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First of, this is a genuine question and not poking fun at anyone. I am trying to learn C++ after many years of not touching it and I found a very old article (last updated July, 96) while trying to remember how implement BCD addition. Even though the article is old, looking at the person who wrote it is a professor, I am in a wtf state after reading the first few lines. I am learning and don't want to disregard something so easily, so please excuse my naivety.

The BCD system was chosen for the internal number system in these machines because it is easy to convert it to alphanumeric representations for printouts and displays. The compelling advantages of BCD have waned over time, and these digits are supported by more modern hardware simply to provide backward compatibility with earlier generations of machines.

Is the above statement true ??? !!! If yes, can someone explain how the modern CPUs perform addition if not using Binary ??? Or is the author trying to say something else and I misunderstood. I am concerned that maybe author might be hinting at something at the hardware level that might be different than the software abstraction. Or it might be some sort of translation issue.

I don't see any purpose solved by processors giving an outer appearance of being binary ("for backward compatibility") when internally they are decimal and don't need BCD system.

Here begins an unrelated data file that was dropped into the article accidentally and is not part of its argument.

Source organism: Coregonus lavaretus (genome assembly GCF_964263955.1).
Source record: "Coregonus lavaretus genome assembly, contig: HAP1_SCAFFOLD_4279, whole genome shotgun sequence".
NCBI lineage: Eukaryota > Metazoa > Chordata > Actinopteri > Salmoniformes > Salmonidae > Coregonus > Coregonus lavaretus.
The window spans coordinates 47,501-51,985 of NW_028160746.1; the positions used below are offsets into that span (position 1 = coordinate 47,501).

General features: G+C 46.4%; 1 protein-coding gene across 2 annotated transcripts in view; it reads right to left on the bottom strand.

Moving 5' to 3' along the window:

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    The statement is true and quite simple to understand: in the beginning of the computer era having a convenient encoding spared a lot of instructions. Today we can afford that. Each machine works with its own internal electronic representation of numbers: usually this is binary but nothing (but a great deal of effort for little to no benefits) prevent us from having decimal machines. – Margaret Bloom Nov 20 '17 at 9:40
  • I was naively surprised that leaving concepts like big/little endianess, or type of instruction set (risc, cisc, etc) or bus size, aside, there would still be machines from different manufacturers that implement numbers and operations differently internally (at level of logic gates). I had failed to consider reasons like parallelism, power saving, space, etc. Thanks for the answer ! It was good learning and well worth the ask =) – Rupendra Nov 20 '17 at 16:32

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